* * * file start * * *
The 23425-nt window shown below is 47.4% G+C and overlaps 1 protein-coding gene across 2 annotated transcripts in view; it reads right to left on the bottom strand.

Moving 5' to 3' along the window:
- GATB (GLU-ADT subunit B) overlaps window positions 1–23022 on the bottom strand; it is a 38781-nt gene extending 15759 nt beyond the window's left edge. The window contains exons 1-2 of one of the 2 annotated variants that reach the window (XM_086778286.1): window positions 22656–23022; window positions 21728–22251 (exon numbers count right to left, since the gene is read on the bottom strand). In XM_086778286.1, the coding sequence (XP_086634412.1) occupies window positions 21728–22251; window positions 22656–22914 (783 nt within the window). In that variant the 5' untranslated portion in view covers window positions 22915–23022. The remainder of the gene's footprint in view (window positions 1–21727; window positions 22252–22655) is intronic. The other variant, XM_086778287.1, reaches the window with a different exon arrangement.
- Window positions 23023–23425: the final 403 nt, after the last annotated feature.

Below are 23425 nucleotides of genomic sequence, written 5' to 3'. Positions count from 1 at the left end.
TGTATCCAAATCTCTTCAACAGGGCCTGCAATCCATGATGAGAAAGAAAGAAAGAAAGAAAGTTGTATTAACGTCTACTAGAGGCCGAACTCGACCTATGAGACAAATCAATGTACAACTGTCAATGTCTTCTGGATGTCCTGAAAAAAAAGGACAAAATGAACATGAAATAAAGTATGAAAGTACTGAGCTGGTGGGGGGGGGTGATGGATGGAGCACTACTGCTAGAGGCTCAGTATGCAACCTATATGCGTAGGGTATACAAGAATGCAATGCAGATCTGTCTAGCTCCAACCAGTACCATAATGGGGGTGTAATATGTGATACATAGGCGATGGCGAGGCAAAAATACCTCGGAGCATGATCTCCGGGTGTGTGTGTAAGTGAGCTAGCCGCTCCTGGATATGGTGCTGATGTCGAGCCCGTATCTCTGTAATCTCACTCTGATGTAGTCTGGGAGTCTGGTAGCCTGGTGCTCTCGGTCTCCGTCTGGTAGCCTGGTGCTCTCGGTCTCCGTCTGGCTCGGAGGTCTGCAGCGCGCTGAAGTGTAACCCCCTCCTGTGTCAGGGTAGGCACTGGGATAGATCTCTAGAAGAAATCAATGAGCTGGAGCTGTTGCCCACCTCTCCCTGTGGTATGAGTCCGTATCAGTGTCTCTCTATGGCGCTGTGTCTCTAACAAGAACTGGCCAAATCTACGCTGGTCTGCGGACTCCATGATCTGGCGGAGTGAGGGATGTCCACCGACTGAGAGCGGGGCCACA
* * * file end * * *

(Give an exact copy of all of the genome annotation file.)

The 23425-nt window shown below is 47.4% G+C and overlaps 1 protein-coding gene across 2 annotated transcripts in view; it reads right to left on the bottom strand.

Moving 5' to 3' along the window:
- GATB (GLU-ADT subunit B) overlaps window positions 1–23022 on the bottom strand; it is a 38781-nt gene extending 15759 nt beyond the window's left edge. The window contains exons 1-2 of one of the 2 annotated variants that reach the window (XM_086778286.1): window positions 22656–23022; window positions 21728–22251 (exon numbers count right to left, since the gene is read on the bottom strand). In XM_086778286.1, the coding sequence (XP_086634412.1) occupies window positions 21728–22251; window positions 22656–22914 (783 nt within the window). In that variant the 5' untranslated portion in view covers window positions 22915–23022. The remainder of the gene's footprint in view (window positions 1–21727; window positions 22252–22655) is intronic. The other variant, XM_086778287.1, reaches the window with a different exon arrangement.
- Window positions 23023–23425: the final 403 nt, after the last annotated feature.

Below are 23425 nucleotides of genomic sequence, written 5' to 3'. Positions count from 1 at the left end.
TGTATCCAAATCTCTTCAACAGGGCCTGCAATCCATGATGAGAAAGAAAGAAAGAAAGAAAGTTGTATTAACGTCTACTAGAGGCCGAACTCGACCTATGAGACAAATCAATGTACAACTGTCAATGTCTTCTGGATGTCCTGAAAAAAAAGGACAAAATGAACATGAAATAAAGTATGAAAGTACTGAGCTGGTGGGGGGGGGTGATGGATGGAGCACTACTGCTAGAGGCTCAGTATGCAACCTATATGCGTAGGGTATACAAGAATGCAATGCAGATCTGTCTAGCTCCAACCAGTACCATAATGGGGGTGTAATATGTGATACATAGGCGATGGCGAGGCAAAAATACCTCGGAGCATGATCTCCGGGTGTGTGTGTAAGTGAGCTAGCCGCTCCTGGATATGGTGCTGATGTCGAGCCCGTATCTCTGTAATCTCACTCTGATGTAGTCTGGGAGTCTGGTAGCCTGGTGCTCTCGGTCTCCGTCTGGTAGCCTGGTGCTCTCGGTCTCCGTCTGGCTCGGAGGTCTGCAGCGCGCTGAAGTGTAACCCCCTCCTGTGTCAGGGTAGGCACTGGGATAGATCTCTAGAAGAAATCAATGAGCTGGAGCTGTTGCCCACCTCTCCCTGTGGTATGAGTCCGTATCAGTGTCTCTCTATGGCGCTGTGTCTCTAACAAGAACTGGCCAAATCTACGCTGGTCTGCGGACTCCATGATCTGGCGGAGTGAGGGATGTCCACCGACTGAGAGCGGGGCCACA